Authors: Laurens Cloete and Thane Thomson (CSIR Meraka Institute)
We imagine a future where the average South African is more free than today. We gained political freedom almost two decades ago, but we have not yet achieved freedom from poverty and inequality, and many societal challenges remain. The world is more complex today than when Madiba was our first democratically elected president, and this complexity represents challenges, but also opportunities.
In the future we imagine that South Africans will have new and more affordable ways of expressing to others our opinions, our creativity and the unique ways in which we create value for ourselves and our communities. Those who have gained advantage contribute to the public good through civic action. We increasingly and more rapidly hold those in authority, whether in the private or public sphere, accountable and interact more easily and intensively with the services we receive. We respond and organise toward achieving shared visions. We are both creators and consumers of a variety of types of media and services, and are afforded freedoms - monetary and otherwise - in reward for our creations.
It is this envisaged future that mobile technologies can facilitate in South Africa.
How can such a scenario arise, and what is currently slowing our progress in reaching it? We will try answer these questions in this article.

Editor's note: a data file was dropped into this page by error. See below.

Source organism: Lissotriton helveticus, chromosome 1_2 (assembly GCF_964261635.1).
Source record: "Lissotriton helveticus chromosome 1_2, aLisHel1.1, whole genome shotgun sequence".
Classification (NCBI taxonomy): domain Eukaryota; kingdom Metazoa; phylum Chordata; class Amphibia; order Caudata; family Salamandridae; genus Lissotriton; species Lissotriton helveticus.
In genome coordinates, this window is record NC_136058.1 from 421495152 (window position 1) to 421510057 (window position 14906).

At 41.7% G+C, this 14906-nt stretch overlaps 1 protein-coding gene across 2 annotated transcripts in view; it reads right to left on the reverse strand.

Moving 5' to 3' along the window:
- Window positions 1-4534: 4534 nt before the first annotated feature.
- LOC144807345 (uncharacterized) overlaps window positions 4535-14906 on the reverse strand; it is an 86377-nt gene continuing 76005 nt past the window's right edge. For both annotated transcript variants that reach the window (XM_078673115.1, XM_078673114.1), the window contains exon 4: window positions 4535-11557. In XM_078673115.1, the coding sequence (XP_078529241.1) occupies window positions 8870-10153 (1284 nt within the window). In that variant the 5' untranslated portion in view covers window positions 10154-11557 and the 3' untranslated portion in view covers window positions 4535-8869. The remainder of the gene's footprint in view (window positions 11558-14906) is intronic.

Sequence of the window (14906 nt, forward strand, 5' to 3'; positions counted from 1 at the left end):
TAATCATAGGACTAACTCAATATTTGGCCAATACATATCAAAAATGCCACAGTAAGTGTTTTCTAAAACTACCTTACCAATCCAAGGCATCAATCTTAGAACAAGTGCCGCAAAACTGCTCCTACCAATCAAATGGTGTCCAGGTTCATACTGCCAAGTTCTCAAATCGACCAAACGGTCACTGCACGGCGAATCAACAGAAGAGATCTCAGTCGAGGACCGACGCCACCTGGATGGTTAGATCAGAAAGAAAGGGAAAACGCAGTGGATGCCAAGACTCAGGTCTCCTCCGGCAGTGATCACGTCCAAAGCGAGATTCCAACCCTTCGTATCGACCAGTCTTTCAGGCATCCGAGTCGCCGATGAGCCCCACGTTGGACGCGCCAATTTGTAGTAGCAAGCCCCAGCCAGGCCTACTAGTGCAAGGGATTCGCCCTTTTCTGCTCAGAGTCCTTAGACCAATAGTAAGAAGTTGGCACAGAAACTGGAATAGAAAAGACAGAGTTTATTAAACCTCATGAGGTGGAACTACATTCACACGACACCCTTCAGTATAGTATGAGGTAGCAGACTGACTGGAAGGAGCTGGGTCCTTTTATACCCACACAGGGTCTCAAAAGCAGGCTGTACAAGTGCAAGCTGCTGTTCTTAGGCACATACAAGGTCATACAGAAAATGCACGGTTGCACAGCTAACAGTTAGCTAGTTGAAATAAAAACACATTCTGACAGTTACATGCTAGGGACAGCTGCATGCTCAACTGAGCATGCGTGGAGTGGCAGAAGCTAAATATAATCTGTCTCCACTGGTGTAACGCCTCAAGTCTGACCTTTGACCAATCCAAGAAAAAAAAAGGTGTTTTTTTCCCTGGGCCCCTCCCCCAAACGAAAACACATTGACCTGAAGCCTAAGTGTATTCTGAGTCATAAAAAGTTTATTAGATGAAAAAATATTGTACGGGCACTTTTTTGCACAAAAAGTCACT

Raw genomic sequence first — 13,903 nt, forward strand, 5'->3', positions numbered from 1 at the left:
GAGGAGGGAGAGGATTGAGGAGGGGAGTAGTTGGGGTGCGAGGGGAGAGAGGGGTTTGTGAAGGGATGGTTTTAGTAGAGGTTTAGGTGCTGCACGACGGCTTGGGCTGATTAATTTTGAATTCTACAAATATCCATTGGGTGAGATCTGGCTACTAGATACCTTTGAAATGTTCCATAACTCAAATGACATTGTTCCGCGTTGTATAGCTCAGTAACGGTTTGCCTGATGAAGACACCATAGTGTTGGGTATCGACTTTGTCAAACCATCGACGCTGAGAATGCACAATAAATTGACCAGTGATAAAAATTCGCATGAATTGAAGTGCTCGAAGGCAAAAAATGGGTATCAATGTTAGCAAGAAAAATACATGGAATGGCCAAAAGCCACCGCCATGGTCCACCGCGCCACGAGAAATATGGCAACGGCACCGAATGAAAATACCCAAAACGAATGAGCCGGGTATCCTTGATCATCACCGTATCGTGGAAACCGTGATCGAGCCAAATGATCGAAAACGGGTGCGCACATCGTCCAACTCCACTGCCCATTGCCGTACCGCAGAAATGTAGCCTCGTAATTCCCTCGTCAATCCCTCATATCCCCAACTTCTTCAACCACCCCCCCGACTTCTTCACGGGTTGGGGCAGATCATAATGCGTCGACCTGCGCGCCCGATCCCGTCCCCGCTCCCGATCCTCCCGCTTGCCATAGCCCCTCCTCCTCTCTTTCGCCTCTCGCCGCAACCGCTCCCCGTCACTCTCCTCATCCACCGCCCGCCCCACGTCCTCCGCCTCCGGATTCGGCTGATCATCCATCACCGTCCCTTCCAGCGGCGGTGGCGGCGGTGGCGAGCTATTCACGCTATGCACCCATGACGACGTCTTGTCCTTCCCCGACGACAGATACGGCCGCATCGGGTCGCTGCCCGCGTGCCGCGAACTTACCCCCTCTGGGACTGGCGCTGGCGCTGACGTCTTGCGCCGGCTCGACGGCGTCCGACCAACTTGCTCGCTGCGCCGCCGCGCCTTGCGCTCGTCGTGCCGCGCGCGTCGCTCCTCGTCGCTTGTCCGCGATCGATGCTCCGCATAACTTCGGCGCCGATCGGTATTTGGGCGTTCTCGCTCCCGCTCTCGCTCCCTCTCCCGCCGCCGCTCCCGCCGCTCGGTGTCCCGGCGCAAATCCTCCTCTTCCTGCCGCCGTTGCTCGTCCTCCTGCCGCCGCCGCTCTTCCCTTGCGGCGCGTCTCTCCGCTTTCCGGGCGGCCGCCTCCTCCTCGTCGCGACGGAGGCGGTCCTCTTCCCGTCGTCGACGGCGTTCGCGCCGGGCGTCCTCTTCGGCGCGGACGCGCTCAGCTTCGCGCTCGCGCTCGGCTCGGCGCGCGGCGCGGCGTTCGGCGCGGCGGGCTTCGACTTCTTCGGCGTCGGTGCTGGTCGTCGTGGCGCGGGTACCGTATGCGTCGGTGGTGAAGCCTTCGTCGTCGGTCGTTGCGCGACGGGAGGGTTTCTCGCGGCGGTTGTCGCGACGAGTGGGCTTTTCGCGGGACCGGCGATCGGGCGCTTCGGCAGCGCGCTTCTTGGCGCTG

Some sources predict that mobile data traffic in 2016 will be equivalent to 17 times the volume of the entire South African internet in 20051. What exactly is at the heart of the phenomenal uptake of mobile devices that has been seen in the past decade? At the end of the day, it is individuals who use mobile devices, whether those individuals are using them in their individual or organisational capacity. What influences whether or not an individual will make use of mobile devices?
1. Need. What underlying need does the use of a mobile device fulfil? It has to, in some way, make the person’s life better. Here is one simple way of segmenting fundamental human needs, with some examples of how people currently use mobile devices to fulfil them:
a. Certainty and peace of mind, e.g. GPS navigation,
b. Uncertainty and variety, e.g. discovering new events and media via the mobile web and social media, games on mobile devices,
c. Significance, e.g. via communication (voice, text, social media, etc.), e-publishing (blogging, etc.),
d. Connection and love, e.g. via communication,